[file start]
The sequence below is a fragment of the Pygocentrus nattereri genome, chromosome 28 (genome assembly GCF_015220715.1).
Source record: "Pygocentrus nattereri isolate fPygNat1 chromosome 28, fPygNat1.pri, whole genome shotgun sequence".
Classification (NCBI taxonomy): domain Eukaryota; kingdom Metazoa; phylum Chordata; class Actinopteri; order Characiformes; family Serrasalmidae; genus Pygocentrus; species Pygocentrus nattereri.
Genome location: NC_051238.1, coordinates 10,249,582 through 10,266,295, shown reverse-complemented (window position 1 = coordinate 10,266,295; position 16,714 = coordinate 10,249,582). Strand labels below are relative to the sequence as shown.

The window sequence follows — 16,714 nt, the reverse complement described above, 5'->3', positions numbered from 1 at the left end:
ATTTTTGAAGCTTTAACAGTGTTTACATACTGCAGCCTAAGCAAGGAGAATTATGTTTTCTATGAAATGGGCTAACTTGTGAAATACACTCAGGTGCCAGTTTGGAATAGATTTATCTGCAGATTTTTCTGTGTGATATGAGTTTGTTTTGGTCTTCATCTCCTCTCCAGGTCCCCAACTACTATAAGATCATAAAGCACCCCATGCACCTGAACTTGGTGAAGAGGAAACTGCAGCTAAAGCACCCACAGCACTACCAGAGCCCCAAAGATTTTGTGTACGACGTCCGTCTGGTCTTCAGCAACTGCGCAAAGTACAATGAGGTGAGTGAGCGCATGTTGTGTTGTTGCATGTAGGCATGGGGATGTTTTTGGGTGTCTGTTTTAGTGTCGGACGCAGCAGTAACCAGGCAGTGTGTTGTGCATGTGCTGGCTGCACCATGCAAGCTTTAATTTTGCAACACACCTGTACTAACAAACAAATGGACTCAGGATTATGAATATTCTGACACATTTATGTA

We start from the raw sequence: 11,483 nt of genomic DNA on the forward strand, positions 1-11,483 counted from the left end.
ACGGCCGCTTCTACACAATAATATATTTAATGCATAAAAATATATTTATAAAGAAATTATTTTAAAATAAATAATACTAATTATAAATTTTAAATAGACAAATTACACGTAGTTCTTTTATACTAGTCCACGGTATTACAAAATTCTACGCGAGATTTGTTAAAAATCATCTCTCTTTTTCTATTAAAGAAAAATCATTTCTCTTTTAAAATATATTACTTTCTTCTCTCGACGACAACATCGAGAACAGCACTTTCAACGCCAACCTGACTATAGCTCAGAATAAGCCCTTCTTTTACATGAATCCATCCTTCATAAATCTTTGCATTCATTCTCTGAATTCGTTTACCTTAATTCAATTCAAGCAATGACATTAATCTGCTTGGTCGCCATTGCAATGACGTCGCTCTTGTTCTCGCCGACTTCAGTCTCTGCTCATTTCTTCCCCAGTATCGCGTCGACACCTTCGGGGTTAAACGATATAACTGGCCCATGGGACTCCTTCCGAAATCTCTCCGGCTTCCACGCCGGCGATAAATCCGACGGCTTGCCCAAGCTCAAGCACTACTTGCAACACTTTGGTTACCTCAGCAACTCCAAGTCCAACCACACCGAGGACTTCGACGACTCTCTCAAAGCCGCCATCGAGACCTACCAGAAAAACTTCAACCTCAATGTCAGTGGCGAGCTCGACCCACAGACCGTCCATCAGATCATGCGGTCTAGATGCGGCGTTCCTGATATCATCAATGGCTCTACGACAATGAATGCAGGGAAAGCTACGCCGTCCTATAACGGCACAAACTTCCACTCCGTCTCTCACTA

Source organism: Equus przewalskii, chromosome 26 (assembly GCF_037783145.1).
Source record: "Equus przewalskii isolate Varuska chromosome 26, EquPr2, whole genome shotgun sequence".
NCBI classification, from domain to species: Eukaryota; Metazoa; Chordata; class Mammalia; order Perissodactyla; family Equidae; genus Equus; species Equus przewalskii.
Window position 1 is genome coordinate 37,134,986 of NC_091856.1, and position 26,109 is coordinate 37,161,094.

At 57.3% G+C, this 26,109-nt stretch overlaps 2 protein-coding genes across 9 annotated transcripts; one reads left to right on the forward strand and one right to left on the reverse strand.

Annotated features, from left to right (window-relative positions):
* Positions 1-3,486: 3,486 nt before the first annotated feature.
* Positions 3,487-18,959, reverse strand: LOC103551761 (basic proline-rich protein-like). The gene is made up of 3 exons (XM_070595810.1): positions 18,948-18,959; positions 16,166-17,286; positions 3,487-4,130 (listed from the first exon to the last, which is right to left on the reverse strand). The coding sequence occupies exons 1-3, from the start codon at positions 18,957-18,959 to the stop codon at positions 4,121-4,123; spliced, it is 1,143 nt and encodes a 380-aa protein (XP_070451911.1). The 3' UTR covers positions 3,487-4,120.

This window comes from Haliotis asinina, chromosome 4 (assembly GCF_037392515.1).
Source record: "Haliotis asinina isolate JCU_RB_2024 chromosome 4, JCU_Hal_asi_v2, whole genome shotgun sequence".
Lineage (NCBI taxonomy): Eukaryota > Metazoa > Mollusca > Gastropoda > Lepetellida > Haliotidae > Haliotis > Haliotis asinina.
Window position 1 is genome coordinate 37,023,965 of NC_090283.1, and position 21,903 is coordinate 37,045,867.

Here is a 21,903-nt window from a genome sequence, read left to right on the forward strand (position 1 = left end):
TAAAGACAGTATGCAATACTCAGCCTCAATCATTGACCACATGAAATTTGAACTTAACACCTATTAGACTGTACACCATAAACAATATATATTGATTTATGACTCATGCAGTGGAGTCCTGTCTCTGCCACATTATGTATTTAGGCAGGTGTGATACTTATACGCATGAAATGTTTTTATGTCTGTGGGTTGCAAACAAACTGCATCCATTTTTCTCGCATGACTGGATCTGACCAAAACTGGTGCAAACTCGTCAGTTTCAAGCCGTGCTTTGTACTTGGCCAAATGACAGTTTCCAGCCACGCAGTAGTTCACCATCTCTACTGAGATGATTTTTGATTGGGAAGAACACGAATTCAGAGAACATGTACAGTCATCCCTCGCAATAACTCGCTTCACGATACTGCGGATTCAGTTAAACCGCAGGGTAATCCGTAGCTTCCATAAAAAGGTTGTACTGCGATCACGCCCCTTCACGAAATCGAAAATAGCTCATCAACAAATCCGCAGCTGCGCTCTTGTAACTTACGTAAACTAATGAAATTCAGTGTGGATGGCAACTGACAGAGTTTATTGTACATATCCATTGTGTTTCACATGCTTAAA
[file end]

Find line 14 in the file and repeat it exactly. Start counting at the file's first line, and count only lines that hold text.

Annotated features, from left to right (window-relative positions):